Updated: Sep 11, 2021
The Silver Savannah is a fairly newer coat color that is being recognized more and more by breeders and pet owners. There are still a lot of people who don't even know the silver Savannah even exists because the golden Savannah is the more traditional look that people are accustomed to.
Most silver Savannah’s will be found in the lower generation of Savannahs because even when breeding for silver in the early generations, you may still have only golden (bst) kittens in a litter, or you may be lucky to have one breeding quality female within years of breeding that silver queen to your serval.
We were so fascinated by this incredibly beautiful and bright color Savannah, that we have decided to specialize and perfect this coat color so that the Silver Savannah can be more recognized!
In order to create a Silver Savannah cat, the offspring MUST have at least one Silver Savannah parent. Since we use a serval for F1’s, and there is no such thing as a silver serval, we use Silver Savannah Queens with our servals. The Silver Savannah Queens we use were chosen specifically for their ancestry of silvers. We made sure, before purchasing Silver breeding Queens, that the lines are as pure silver as we could get down their gene pool so that we could obtain the ultimate silver colors in our F1’s and future F2’s!
The strikingly beautiful silver coats can come in a variety of white, silver, and gray shades.
A Silver Savannah will have a dark or light silver coat and have dark gray, light gray, and/or black spots.
Silver results from the *Agouti gene in addition to the *inhibitor gene, whereas a ‘brown spotted’ or ‘BST’ (the name for what you know as the traditional gold savannah) only has the *Agouti gene.
Although we say ‘Silver color,’ Silver is actually not a color but a lack in color derived from the *inhibitor gene that produces silver by diluting the coat color.
The *inhibitor gene is a dominate gene and cannot be carried.
This means, that it is impossible for a silver savannah to be born from a cat from any other color, even if they have Silver Savannahs in their ancestry.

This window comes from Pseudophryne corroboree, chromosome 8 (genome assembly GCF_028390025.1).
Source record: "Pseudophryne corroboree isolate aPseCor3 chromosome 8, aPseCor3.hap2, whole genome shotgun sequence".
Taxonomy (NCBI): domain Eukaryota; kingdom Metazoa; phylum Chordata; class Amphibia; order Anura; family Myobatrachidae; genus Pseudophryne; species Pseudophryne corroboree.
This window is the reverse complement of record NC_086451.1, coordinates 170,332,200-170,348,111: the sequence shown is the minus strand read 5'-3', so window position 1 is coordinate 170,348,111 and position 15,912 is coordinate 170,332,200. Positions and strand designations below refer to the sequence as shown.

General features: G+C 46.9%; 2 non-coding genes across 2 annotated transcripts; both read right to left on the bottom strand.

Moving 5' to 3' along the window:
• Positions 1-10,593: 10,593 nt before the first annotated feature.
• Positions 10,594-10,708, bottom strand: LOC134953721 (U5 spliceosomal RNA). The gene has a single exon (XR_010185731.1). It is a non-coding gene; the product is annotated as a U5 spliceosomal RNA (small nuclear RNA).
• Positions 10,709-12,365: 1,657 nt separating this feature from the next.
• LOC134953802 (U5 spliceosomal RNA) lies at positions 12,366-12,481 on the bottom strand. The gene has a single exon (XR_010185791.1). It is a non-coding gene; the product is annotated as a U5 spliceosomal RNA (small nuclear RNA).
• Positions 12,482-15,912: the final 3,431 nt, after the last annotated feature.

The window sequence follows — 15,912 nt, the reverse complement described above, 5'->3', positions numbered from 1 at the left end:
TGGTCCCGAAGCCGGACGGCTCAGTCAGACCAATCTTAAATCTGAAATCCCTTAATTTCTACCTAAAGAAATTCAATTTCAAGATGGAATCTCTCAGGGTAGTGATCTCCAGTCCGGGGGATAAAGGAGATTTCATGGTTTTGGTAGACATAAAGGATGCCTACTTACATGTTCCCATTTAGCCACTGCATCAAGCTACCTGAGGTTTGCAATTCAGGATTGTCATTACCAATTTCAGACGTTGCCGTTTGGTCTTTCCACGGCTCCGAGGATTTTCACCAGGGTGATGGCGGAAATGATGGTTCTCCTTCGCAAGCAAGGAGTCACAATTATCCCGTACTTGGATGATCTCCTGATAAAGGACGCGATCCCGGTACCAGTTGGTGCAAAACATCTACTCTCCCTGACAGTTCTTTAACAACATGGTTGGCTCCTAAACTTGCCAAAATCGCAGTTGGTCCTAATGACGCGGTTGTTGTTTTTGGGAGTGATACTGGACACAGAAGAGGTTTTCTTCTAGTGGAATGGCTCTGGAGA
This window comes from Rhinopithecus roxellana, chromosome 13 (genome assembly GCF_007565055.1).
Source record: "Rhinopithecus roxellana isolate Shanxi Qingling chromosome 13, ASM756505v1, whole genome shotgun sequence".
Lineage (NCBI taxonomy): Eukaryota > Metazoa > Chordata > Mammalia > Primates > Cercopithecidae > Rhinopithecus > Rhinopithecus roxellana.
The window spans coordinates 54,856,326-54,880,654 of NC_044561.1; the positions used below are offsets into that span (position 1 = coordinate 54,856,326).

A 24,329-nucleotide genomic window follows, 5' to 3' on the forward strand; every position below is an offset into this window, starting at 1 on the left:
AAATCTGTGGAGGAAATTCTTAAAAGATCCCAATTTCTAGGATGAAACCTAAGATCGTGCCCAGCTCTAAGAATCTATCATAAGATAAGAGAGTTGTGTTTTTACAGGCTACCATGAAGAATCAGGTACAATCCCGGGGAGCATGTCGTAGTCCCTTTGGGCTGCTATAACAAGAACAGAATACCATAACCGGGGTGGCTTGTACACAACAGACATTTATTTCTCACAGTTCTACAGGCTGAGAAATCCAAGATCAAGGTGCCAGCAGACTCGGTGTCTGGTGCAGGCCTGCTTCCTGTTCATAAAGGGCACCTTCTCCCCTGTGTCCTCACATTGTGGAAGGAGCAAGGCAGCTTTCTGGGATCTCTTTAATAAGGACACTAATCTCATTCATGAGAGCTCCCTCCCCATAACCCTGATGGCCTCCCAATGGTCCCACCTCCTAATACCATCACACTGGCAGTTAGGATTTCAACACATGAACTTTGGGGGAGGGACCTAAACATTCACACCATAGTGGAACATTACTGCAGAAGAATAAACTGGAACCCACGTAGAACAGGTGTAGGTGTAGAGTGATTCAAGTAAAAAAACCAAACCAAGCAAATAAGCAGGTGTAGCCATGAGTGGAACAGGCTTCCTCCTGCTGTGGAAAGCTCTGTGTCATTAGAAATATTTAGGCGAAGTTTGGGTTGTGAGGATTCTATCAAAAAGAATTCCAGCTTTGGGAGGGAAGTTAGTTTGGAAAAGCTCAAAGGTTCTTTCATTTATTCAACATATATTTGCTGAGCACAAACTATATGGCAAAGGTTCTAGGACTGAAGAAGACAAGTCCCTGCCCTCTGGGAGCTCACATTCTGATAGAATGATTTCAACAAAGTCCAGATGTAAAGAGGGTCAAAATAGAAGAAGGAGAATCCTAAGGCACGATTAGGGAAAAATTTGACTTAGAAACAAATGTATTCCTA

Most EG (early generation) Savannahs cannot technically be pure silver, but are still silver for they do carry both the agouti gene and inhibitor gene. We say ‘technically cannot be PURE silver’, because you are using a golden serval to a silver queen so most F1 Silver Savannahs (and even many lower generation silvers) have what is called ‘tarnish’ on their coat. This means that, the coat also has some gold coloring- usually located at the ends of the strands of fur, not at the root. You can usually see this beautiful light gold tarnish on places such as: the nose bridge, hands and/or feet, on the tail, and/or on the back/sides. Most of the gold Tarnish can also fade away completely as a Silver Savannah gets older and their ‘kitten fuzzies’ go away. We have had kittens born bright silver almost white with no tarnish then, as their coats change, they can have a lot of tarnish around 8-16 weeks and then be almost completely silver (with black or silver/gray spots) at a year old! We have had kittens that are born looking very tarnished all over, then their coat clears up as they get older and almost have no tarnish at all. We also have some Silver Savannah Kittens that have beautiful tarnish and we have customers that LOVE the silver and gold colors on the kitten. It is so unique and tarnish is not a bad thing at all, and can be very beautiful.
As a breeder, we know when a Silver Savannah is born by the roots of the fur. If the kitten has almost NEON bright white colored roots, that is a silver savannah!
One way to make sure you have a pure silver with the least amount of tarnish (gold) is to breed a Silver Savannah to another Silver Savannah or a cool toned or Dark gold bst silver savannah to a silver Savannah. This will create a brighter more intense silver coat color. This can be perfected as you go down the line (f3, F4, F5 + ) as you breed silver to silver then silver to silver and so on. We still have a lot of people who ask for and want the silver savannah WITH tarnish.
With a flash of the camera or natural sunlight, the Silver Savannah will glow and glitter. The brights become brighter and the neon roots flash back. The silver Savannah is such a beautiful creation we are so lucky to be a part of the future of this standard color!